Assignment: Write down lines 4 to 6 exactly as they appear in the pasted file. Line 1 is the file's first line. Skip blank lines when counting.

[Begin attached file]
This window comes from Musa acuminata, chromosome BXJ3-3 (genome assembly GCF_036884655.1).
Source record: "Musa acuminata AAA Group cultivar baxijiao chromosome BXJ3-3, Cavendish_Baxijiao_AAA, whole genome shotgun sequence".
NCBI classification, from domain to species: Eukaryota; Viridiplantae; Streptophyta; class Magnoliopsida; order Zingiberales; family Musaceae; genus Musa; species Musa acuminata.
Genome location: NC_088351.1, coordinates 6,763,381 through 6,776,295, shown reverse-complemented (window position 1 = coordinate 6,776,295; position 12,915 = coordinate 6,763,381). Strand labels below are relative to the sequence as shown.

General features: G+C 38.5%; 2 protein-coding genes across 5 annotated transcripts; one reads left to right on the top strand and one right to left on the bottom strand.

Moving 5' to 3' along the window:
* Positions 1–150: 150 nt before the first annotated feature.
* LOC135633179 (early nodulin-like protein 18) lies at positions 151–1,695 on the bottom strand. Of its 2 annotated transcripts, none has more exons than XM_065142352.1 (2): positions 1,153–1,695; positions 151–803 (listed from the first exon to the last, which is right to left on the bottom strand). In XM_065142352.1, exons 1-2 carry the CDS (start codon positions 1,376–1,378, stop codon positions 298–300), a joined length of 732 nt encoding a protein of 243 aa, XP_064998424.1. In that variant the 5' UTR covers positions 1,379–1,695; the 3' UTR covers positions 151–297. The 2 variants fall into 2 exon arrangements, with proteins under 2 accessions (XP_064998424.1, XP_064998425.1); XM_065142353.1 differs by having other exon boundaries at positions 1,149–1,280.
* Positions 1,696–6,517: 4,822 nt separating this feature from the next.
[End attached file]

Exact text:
Genome location: NC_088351.1, coordinates 6,763,381 through 6,776,295, shown reverse-complemented (window position 1 = coordinate 6,776,295; position 12,915 = coordinate 6,763,381). Strand labels below are relative to the sequence as shown.

General features: G+C 38.5%; 2 protein-coding genes across 5 annotated transcripts; one reads left to right on the top strand and one right to left on the bottom strand.

Moving 5' to 3' along the window: